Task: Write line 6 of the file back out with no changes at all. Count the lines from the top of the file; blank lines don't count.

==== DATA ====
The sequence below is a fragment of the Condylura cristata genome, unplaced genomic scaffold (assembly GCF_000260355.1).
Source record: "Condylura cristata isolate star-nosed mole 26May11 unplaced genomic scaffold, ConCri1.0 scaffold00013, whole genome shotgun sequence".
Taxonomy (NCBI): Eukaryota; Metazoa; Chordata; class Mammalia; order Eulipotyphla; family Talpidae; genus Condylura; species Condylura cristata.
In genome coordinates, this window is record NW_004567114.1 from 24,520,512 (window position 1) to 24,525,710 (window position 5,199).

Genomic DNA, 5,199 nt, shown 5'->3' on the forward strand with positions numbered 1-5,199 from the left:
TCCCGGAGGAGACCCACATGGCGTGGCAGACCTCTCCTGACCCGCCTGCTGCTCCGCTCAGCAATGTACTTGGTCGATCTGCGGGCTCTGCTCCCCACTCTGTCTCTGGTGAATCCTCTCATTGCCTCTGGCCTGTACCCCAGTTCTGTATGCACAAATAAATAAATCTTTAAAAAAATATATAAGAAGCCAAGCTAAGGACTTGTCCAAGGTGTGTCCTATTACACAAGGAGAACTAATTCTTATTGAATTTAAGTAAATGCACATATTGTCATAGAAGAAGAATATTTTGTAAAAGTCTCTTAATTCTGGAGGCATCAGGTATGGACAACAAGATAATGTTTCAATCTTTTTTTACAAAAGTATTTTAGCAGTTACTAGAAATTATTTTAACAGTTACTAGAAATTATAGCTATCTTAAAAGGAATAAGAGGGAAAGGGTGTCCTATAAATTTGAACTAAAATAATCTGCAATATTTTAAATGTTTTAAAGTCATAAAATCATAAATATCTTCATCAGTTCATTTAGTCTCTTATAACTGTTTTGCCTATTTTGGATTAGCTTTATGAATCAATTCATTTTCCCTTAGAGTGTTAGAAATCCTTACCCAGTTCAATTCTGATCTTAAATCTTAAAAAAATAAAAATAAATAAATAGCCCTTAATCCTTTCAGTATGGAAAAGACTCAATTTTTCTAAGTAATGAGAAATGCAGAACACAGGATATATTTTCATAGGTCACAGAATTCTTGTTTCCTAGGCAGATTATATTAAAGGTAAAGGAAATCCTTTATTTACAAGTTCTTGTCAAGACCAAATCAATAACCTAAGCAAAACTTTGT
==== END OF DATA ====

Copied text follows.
TCCCGGAGGAGACCCACATGGCGTGGCAGACCTCTCCTGACCCGCCTGCTGCTCCGCTCAGCAATGTACTTGGTCGATCTGCGGGCTCTGCTCCCCACTCTGTCTCTGGTGAATCCTCTCATTGCCTCTGGCCTGTACCCCAGTTCTGTATGCACAAATAAATAAATCTTTAAAAAAATATATAAGAAGCCAAGCTAAGGACTTGTCCAAGGTGTGTCCTATTACACAAGGAGAACTAATTCTTATTGAATTTAAGTAAATGCACATATTGTCATAGAAGAAGAATATTTTGTAAAAGTCTCTTAATTCTGGAGGCATCAGGTATGGACAACAAGATAATGTTTCAATCTTTTTTTACAAAAGTATTTTAGCAGTTACTAGAAATTATTTTAACAGTTACTAGAAATTATAGCTATCTTAAAAGGAATAAGAGGGAAAGGGTGTCCTATAAATTTGAACTAAAATAATCTGCAATATTTTAAATGTTTTAAAGTCATAAAATCATAAATATCTTCATCAGTTCATTTAGTCTCTTATAACTGTTTTGCCTATTTTGGATTAGCTTTATGAATCAATTCATTTTCCCTTAGAGTGTTAGAAATCCTTACCCAGTTCAATTCTGATCTTAAATCTTAAAAAAATAAAAATAAATAAATAGCCCTTAATCCTTTCAGTATGGAAAAGACTCAATTTTTCTAAGTAATGAGAAATGCAGAACACAGGATATATTTTCATAGGTCACAGAATTCTTGTTTCCTAGGCAGATTATATTAAAGGTAAAGGAAATCCTTTATTTACAAGTTCTTGTCAAGACCAAATCAATAACCTAAGCAAAACTTTGT